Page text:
Because I’m a therapist in my own profession, I get to learn lots of interesting things about other lines of work, jobs, and careers through my clients. (For anyone who thinks that therapy is a one-way relationship, this is a case-in-point to the contrary!) The stresses of sales goals, the effect of long-term irritation (or attraction to…) coworkers and bosses, and also the particulars of a whole variety of jobs. One thing I don’t often hear about though, but that must be an issue for all of my clients, is what it’s like as an employee to start therapy on a company medical plan.
More Than Water Cooler Chat
From a friend of a friend, I heard that it’s not totally uncommon for information that’s interesting, or salacious, in people’s insurance records to get shared in offices. Now, I’ll preface this by saying that I have no idea how common it really is, or exactly what kind of information might get passed around. And not to mention, whenever it does happen, it’s completely unethical! But those considerations aside, it occurred to me that it could be pretty difficult to disguise a weekly therapy appointment from a boss or a small office of colleagues. After all, for most people, the appointment is at the same time each week, so you’d have to tell your boss you have some kind of appointment. And if you’re vague about it, and you work in the kind of place where HR isn’t exactly hermetically sealed from management, your boss or your coworkers may not have a hard time finding out exactly what your appointment is for.
Therapy: Your Dirty Little Secret
Of course no one should feel shame or embarrassment about working with a therapist, but it’s widely acknowledged, both anecdotally and statistically, that social stigmas associated with therapy are one of main explanations for why people delay seeking treatment. Those stigmas aren’t just beliefs that patients have, but indeed, are ways that they’re treated by their associates (friends, family, anyone!) who might know they’re seeking treatment.
Now, imagine that you’re struggling with depression. Suddenly, you face not only the difficult decision to seek help, but also the anxiety that a coworker or boss might find out and ‘think things’ (because that’s what a stigma is!) about you, or face the uncertainty that this might change how they perceive you. It’s so easy to imagine someone waiting even longer to seek help, and I can’t tell you how many traumas could’ve been eliminated, how much less pain my own clients might’ve experienced, if they would’ve sought help sooner.
Ways to Support Therapy in the Workplace
It should go without saying that we’ll all be luckier once the stigmas associated with therapy are weakened and disappear, and we can ‘normalize’ talk therapy the same way we’ve normalized physical therapy. But until then, we have to consider how to address these stigmas in ways that will allow people who need help to get it. So, if you’re in HR, or even a manager, you should be extra diligent in observing your ethical responsibilities with respect to your employees medical information. And if you do happen to learn that an employee has a regular therapy appointment, do you best to treat it like you would any other outside-of-work obligation. Tempting as it can be, don’t try to ‘offer a shoulder’ or let him or her know you’re there to talk—even if you’re friends! It’s difficult enough for many people to make the decision to seek out therapy, and many of the emotions we experience in therapy are new and uncertain. The last thing anyone wants, at least at first, is to feel forced to share those experiences, even when the offer is well-intentioned.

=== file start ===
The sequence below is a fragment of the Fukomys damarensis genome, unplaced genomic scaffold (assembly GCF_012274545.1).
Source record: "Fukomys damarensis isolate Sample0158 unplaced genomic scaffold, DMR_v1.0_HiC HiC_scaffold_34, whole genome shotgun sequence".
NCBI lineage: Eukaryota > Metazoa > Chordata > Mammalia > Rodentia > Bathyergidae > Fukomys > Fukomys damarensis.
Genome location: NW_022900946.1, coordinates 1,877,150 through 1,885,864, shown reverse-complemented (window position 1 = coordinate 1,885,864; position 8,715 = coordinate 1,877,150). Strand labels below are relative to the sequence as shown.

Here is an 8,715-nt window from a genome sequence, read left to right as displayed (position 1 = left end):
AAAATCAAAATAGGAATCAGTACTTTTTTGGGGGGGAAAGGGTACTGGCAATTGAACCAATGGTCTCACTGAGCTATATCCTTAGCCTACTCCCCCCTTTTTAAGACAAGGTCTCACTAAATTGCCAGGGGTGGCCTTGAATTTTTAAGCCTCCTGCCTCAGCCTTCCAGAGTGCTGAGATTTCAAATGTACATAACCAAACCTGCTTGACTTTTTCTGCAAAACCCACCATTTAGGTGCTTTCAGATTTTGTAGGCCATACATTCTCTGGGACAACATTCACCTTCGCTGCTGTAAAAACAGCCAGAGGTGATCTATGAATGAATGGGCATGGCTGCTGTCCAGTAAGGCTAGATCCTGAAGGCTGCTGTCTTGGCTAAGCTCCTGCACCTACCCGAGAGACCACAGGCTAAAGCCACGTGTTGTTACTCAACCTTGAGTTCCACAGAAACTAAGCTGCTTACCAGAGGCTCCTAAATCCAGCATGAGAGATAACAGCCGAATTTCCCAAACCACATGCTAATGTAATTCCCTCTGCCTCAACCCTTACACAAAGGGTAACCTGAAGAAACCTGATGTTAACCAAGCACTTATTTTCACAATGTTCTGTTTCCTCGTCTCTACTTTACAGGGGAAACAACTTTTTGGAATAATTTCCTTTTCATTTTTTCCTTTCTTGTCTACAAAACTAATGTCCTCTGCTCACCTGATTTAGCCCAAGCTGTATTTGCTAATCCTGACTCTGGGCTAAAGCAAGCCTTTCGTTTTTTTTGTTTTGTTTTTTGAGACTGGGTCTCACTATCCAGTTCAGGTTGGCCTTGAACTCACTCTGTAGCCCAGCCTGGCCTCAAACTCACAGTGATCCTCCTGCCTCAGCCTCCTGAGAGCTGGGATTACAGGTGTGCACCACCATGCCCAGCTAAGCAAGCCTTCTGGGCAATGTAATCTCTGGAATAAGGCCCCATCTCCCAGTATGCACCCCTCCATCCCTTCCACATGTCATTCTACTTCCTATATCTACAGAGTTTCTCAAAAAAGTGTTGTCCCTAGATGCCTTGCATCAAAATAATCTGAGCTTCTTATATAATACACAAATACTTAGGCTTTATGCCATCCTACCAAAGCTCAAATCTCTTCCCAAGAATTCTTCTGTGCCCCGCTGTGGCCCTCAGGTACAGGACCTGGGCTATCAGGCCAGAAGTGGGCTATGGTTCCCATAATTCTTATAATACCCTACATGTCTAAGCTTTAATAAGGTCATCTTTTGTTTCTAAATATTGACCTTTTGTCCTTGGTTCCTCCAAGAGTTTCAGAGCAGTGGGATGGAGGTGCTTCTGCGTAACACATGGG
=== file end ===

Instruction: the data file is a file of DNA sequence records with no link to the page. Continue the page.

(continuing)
For therapists, I’m trying something in my own practice that works not only for workplace issues, but solves several insurance problems in one go. I made the decision to stop taking client insurance and allow clients to file reimbursement claims with their carrier. Clients can decide how they want to disclose medical information to their insurers, and when necessary, I work with clients to help assign them the most appropriate diagnostic codes to their situation. For clients who use workplace insurance, evening or even weekend sessions (if possible) may be an option for keeping out nosey colleagues.
I’ll be spending the next few posts writing about therapy and therapy-related issues in the workplace. If you have questions, comments, or topic suggestions, I’d love to hear what you have to say.